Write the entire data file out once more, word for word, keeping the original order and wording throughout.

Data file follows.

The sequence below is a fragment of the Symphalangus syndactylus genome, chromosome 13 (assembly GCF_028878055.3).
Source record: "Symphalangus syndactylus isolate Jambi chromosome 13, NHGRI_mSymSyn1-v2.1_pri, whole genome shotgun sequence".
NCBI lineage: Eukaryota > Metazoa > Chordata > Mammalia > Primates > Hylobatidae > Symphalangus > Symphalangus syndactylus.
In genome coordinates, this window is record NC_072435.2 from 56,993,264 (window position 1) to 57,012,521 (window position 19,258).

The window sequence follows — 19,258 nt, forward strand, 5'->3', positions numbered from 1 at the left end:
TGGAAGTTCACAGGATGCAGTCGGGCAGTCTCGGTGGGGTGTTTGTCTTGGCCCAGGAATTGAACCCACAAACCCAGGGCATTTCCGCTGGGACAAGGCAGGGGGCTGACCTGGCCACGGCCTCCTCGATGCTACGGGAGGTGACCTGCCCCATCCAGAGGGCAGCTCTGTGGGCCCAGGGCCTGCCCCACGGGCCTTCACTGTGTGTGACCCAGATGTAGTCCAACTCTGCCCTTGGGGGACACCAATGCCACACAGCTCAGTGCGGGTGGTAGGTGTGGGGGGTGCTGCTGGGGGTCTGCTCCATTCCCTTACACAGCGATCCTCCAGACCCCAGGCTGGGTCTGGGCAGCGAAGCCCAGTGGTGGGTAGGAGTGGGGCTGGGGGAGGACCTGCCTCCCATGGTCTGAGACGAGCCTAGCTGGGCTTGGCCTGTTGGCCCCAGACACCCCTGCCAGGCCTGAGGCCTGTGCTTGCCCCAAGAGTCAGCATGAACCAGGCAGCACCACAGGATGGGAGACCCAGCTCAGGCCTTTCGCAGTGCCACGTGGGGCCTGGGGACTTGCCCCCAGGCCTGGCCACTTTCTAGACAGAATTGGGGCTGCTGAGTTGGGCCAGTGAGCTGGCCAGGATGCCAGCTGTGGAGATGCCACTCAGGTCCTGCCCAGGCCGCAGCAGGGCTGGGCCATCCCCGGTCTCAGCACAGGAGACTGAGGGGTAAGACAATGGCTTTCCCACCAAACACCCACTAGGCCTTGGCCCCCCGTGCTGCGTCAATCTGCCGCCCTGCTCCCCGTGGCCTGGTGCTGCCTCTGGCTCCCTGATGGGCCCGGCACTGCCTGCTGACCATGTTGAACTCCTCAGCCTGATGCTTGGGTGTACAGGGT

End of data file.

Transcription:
The sequence below is a fragment of the Symphalangus syndactylus genome, chromosome 13 (assembly GCF_028878055.3).
Source record: "Symphalangus syndactylus isolate Jambi chromosome 13, NHGRI_mSymSyn1-v2.1_pri, whole genome shotgun sequence".
NCBI lineage: Eukaryota > Metazoa > Chordata > Mammalia > Primates > Hylobatidae > Symphalangus > Symphalangus syndactylus.
In genome coordinates, this window is record NC_072435.2 from 56,993,264 (window position 1) to 57,012,521 (window position 19,258).

The window sequence follows — 19,258 nt, forward strand, 5'->3', positions numbered from 1 at the left end:
TGGAAGTTCACAGGATGCAGTCGGGCAGTCTCGGTGGGGTGTTTGTCTTGGCCCAGGAATTGAACCCACAAACCCAGGGCATTTCCGCTGGGACAAGGCAGGGGGCTGACCTGGCCACGGCCTCCTCGATGCTACGGGAGGTGACCTGCCCCATCCAGAGGGCAGCTCTGTGGGCCCAGGGCCTGCCCCACGGGCCTTCACTGTGTGTGACCCAGATGTAGTCCAACTCTGCCCTTGGGGGACACCAATGCCACACAGCTCAGTGCGGGTGGTAGGTGTGGGGGGTGCTGCTGGGGGTCTGCTCCATTCCCTTACACAGCGATCCTCCAGACCCCAGGCTGGGTCTGGGCAGCGAAGCCCAGTGGTGGGTAGGAGTGGGGCTGGGGGAGGACCTGCCTCCCATGGTCTGAGACGAGCCTAGCTGGGCTTGGCCTGTTGGCCCCAGACACCCCTGCCAGGCCTGAGGCCTGTGCTTGCCCCAAGAGTCAGCATGAACCAGGCAGCACCACAGGATGGGAGACCCAGCTCAGGCCTTTCGCAGTGCCACGTGGGGCCTGGGGACTTGCCCCCAGGCCTGGCCACTTTCTAGACAGAATTGGGGCTGCTGAGTTGGGCCAGTGAGCTGGCCAGGATGCCAGCTGTGGAGATGCCACTCAGGTCCTGCCCAGGCCGCAGCAGGGCTGGGCCATCCCCGGTCTCAGCACAGGAGACTGAGGGGTAAGACAATGGCTTTCCCACCAAACACCCACTAGGCCTTGGCCCCCCGTGCTGCGTCAATCTGCCGCCCTGCTCCCCGTGGCCTGGTGCTGCCTCTGGCTCCCTGATGGGCCCGGCACTGCCTGCTGACCATGTTGAACTCCTCAGCCTGATGCTTGGGTGTACAGGGT